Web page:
But in any case here are the questions we’re actively thinking about and which I actually plan to talk about at the Blockstack Summit tomorrow (will share full slides later):

  • ZERO-START: How do we incent the use of our mesh network before it’s reached critical mass to become generally useful at scale?
  • COVERAGE: How do we incent people to put up as many nodes as possible?
  • CAPACITY: How do we incent people to put up more nodes in areas that need to handle higher volumes of traffic?
  • POWER: How do we incent the sharing of energy resources?
  • SPECTRUM: How do we communally incent fair use in a decentralized system running on limited spectrum?
  • LOCAL V. GLOBAL: How do we incent people to build bridges between mesh networks?
  • NETWORK INTEGRITY: How do we incent & validate integrity in a mostly off-grid, entirely mobile mesh network?

#7

I think the main difficulty is the zero-start and validation. The other issues should be solved by a token payment system (except for large gaps in the middle of nowhere. But Cubesats are cheap, people could pool some money together, send one up, split the profits).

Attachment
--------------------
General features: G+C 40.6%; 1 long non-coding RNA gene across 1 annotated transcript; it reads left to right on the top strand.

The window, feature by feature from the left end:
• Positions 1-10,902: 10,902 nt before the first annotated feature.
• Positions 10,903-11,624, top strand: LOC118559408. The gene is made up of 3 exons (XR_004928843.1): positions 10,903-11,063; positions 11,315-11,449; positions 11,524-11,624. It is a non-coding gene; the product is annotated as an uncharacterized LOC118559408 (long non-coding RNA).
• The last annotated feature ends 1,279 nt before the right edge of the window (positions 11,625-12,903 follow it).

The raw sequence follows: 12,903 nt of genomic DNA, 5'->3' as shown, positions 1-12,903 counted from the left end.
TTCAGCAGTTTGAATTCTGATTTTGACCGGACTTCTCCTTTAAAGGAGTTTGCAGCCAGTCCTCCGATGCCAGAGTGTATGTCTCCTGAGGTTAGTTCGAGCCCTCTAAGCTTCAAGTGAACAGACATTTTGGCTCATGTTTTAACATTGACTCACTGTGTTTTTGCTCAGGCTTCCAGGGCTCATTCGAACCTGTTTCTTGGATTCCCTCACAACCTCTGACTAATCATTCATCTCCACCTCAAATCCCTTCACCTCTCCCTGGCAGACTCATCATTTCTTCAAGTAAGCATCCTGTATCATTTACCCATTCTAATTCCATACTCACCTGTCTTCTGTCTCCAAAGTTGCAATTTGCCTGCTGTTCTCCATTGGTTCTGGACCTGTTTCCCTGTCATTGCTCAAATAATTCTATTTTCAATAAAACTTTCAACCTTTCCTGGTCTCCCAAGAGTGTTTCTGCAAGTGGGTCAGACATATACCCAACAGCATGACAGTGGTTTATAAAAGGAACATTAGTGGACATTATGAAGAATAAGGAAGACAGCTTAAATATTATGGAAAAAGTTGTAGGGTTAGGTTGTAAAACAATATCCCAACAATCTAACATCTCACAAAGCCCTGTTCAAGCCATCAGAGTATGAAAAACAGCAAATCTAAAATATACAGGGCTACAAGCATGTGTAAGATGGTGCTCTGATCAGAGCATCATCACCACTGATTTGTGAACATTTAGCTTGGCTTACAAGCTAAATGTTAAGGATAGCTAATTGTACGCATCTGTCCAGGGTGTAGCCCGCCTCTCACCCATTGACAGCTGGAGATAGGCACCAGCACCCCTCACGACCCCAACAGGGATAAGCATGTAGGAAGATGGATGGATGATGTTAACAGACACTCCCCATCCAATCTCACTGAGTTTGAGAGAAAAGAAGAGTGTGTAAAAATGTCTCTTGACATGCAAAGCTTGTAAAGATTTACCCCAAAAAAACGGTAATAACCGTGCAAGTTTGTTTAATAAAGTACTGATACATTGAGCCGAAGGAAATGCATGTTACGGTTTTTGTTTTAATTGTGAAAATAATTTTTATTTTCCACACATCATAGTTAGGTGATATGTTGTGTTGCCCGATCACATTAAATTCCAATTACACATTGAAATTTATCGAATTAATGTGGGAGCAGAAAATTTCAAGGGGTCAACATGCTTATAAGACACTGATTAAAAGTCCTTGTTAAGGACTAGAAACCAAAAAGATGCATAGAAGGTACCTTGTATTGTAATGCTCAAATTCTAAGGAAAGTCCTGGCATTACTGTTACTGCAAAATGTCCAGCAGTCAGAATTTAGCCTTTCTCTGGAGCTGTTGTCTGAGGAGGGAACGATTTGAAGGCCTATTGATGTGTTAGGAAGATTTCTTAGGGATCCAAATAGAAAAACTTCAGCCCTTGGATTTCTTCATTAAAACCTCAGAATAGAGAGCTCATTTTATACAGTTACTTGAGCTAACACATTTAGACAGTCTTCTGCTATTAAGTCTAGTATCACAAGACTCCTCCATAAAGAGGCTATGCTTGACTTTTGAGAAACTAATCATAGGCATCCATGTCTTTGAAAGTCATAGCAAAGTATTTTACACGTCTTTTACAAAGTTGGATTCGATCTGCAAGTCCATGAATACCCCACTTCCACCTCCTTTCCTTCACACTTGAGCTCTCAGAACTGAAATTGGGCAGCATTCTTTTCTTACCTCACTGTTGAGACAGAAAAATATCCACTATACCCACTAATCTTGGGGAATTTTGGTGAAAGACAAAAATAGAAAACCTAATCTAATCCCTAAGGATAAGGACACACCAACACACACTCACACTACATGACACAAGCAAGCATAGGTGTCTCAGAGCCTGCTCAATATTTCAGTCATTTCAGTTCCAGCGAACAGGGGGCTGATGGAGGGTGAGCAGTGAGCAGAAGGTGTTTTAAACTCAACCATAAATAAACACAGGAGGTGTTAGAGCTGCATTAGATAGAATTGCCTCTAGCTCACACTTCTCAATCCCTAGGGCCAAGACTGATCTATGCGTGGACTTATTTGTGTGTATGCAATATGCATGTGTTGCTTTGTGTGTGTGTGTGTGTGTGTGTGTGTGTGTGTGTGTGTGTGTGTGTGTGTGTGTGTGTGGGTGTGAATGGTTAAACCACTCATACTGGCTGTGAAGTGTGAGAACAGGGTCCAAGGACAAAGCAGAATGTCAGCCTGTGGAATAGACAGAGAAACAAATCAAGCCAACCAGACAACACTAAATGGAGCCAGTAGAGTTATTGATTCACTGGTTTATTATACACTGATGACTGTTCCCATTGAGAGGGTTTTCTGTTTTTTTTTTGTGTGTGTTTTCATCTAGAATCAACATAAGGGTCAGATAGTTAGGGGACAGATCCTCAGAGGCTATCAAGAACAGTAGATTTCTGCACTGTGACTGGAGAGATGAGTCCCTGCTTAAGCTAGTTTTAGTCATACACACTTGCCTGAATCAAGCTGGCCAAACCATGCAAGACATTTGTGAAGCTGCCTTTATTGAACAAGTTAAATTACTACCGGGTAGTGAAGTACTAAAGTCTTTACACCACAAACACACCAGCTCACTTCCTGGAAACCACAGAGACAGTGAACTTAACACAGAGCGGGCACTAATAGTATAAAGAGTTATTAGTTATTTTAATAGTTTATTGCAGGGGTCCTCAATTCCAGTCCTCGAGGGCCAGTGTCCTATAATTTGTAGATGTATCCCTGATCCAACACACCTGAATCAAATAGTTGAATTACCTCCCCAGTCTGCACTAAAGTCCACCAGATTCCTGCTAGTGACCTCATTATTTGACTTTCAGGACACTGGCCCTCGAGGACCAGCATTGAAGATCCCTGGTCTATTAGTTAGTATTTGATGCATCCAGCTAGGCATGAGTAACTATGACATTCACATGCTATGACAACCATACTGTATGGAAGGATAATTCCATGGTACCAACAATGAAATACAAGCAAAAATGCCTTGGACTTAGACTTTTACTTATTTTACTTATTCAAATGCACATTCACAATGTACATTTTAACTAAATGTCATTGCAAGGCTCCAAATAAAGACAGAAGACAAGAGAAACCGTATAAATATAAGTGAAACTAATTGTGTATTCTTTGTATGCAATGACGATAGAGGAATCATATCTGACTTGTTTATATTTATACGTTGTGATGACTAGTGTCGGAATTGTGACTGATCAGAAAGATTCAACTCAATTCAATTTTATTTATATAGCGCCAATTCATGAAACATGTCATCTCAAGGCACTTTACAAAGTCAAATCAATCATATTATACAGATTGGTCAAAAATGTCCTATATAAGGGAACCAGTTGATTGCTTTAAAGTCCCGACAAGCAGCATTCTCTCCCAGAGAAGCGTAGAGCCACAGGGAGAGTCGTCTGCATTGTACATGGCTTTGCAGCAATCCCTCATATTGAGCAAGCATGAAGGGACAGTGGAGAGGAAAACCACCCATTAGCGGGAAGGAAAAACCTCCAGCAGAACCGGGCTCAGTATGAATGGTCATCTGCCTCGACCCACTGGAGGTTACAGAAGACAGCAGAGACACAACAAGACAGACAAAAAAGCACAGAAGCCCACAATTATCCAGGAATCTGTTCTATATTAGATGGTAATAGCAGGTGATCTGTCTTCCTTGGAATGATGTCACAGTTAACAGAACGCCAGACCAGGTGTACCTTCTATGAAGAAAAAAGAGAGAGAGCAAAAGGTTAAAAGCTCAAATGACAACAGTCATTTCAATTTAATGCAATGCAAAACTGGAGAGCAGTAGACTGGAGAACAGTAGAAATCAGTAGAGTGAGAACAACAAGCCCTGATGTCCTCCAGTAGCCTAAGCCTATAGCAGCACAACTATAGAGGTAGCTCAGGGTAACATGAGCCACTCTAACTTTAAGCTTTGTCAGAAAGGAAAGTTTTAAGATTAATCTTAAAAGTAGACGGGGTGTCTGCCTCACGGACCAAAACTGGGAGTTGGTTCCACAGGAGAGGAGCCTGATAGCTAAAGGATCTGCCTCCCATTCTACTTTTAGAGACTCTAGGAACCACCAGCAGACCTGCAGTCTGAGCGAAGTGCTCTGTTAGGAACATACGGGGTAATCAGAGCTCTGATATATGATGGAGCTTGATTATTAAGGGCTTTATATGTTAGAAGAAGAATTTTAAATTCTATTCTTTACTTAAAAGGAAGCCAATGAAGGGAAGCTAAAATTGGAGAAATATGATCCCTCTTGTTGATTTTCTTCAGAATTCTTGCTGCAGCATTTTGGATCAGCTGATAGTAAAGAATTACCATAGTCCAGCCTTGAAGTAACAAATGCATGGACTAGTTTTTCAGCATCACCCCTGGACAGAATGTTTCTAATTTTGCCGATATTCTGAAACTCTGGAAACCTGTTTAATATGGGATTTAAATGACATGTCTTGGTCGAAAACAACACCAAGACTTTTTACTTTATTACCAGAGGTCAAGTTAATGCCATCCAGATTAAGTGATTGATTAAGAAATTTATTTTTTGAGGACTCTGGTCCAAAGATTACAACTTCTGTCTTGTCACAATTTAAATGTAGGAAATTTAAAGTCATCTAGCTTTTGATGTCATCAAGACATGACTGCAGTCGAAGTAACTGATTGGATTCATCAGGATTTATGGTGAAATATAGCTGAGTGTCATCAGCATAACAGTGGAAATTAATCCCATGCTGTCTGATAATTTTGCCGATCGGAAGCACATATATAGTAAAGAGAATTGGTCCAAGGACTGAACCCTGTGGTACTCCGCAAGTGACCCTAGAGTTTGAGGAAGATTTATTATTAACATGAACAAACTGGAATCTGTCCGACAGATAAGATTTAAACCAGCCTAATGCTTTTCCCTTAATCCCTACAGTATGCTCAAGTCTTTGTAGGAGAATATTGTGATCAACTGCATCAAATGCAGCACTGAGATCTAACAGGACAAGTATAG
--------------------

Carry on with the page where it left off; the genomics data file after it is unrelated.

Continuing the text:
As for zero-start, I think that’s where an ICO might actually come in handy because it solves the chicken and egg network problem. The early buyers are incentivized to help build the network so that the value of their tokens rise.


#8

No fair, your smiley faces are showing up, mine just say :grinning:?


#9

Doh! Of course it worked that time.


#10